Despite SRC conviction, Najib avoids jail for now after High Court grants stay of execution pending appeal

Datuk Seri Najib Razak arrives at the Kuala Lumpur High Court Complex July 28, 2020. ― Picture by Yusof Mat Isa
Datuk Seri Najib Razak arrives at the Kuala Lumpur High Court Complex July 28, 2020. ― Picture by Yusof Mat Isa

KUALA LUMPUR, July 28 ― Datuk Seri Najib Razak has successfully obtained a stay of execution for his sentence of 12 years’ imprisonment and RM210 million fine as imposed on him by the High Court today.

Earlier today, the former prime minister was convicted and found guilty on all seven charges of misappropriating RM42 million from SRC International Sdn Bhd by the High Court.

High Court judge Mohd Nazlan Mohd Ghazali, in allowing the stay application, however, said Najib’s status as an accused has changed to a convict.

“I find that the applicant has fully established special circumstances for the court to grant a stay of execution for the imprisonment and stay of the payment of the fine as well.

“I also ordered for bail to be increased by another RM1 million with two sureties to be paid by tomorrow,” he said.

Mohd Nazlan also ordered Najib to report to the nearest police station on the 1st and 15th of every month.

Earlier, Shafee had asked Mohd Nazlan to consider the circumstances of disallowing a stay which would cause Najib grave inconvenience and impinge on his right to defend himself in his other cases.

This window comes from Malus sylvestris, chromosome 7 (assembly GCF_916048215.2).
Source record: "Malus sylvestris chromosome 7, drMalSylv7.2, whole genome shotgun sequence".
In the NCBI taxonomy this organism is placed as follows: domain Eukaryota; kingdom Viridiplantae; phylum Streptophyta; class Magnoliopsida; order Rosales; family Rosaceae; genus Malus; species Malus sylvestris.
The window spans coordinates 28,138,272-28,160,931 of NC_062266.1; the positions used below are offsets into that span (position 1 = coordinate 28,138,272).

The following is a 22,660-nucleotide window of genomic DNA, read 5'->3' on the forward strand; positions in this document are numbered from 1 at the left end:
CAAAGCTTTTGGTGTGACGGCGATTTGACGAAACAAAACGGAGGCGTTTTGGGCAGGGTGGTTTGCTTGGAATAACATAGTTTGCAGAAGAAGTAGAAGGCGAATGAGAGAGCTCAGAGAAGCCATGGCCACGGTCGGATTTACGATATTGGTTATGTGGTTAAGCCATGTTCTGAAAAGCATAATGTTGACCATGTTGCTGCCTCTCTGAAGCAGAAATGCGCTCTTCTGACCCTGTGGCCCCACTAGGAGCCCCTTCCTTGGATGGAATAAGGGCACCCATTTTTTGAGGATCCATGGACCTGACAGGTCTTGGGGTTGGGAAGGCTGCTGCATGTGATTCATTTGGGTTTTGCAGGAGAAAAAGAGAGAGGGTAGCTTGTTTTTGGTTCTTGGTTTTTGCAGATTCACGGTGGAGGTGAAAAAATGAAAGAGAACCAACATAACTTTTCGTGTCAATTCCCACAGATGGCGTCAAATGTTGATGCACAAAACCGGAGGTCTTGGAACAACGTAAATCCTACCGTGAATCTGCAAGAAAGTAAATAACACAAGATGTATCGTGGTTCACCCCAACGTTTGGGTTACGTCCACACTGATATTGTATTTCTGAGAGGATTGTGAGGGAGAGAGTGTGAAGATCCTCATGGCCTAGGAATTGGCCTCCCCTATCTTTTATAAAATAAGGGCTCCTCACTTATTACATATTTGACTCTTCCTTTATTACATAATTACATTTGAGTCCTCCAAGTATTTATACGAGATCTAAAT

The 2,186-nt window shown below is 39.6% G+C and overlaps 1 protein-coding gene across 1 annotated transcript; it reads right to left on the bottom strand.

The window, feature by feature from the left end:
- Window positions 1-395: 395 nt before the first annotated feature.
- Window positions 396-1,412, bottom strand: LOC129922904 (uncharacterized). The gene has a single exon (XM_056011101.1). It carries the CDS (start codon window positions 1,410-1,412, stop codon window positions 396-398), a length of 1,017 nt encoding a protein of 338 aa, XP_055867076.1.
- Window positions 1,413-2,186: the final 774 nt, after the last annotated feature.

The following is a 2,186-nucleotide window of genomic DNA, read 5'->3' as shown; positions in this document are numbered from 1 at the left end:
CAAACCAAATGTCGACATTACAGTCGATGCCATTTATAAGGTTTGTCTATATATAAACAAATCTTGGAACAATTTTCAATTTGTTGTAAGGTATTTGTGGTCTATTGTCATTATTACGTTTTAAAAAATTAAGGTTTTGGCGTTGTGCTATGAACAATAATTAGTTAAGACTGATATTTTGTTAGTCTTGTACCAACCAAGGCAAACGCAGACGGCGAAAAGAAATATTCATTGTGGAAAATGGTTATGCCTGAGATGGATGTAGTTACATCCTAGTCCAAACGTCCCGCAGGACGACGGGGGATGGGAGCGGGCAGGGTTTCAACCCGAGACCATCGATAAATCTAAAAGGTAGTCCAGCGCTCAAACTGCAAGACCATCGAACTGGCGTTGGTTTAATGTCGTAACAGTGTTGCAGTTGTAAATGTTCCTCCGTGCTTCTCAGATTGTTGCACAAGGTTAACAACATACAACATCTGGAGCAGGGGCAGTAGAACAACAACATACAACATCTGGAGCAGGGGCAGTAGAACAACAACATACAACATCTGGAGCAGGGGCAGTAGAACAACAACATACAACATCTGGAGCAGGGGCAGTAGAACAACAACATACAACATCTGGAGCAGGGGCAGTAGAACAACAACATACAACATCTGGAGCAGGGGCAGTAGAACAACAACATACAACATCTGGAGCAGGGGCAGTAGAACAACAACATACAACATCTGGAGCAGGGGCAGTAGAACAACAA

“As Yang Arif can appreciate, the stay of the sentence Yang Arif has to consider first of all is the term of imprisonment of maximum 12 years running concurrently.

“In view of the circumstances, then Yang Arif will have to consider in the interest of justice of the hefty fine of RM210 million in terms of precedence, it is unprecedented,” he said.

Shafee said that a stay of execution is almost always given as a matter of course unless the offence is grave.

Najib’s lawyer Harvinderjit Singh also chimed in, arguing that Najib was unable to pay the RM210 million fine as he had already been ordered by the court to pay RM1.69 billion to the Inland Revenue Board for overdue tax.

To this ad hoc prosecutor Datuk V. Sithambaram said the fines could be paid in installments.

Earlier, in the prosecution’s submission on granting a stay, Sithambaram had told the court that it had to be an extraordinary one before discretion is exercised.

Sithambaram also submitted that the accused held the most powerful offices in Malaysia for nearly a decade as finance minister and prime minister.

“The accused owed a fiduciary and moral duty to discharge his obligations to the people.

“This conviction shows he failed in that respect,” says the lawyer.

In view of this, Sithambaram said that he wants the court to use this case as a precedent to those who hold public office that no one is above the law.

“Any leniency shown would be misplaced sympathy and disastrous to society.

“We submit, My Lord, in this case the sentence should look at a sentence reserved for the worst case imaginable.

“This is certainly one case,” he said.

He also said evidence has shown that there was no attempt to recover the RM42 million even after then Attorney General Tan Sri Mohamed Apandi Ali had cleared Najib of wrongdoing.

“It is abundantly clear there was no intention to return the money — RM42 million which came from the Retirement Fund Incorporated (KWAP).

“This case tarnished the country as a kleptocracy. I don’t think Malaysians deserve that,” he said.

Sithambaram also praised the press for exposing the crimes which Najib had committed, in which widespread coverage by the media had successfully uncovered the crime for which Najib has been convicted.

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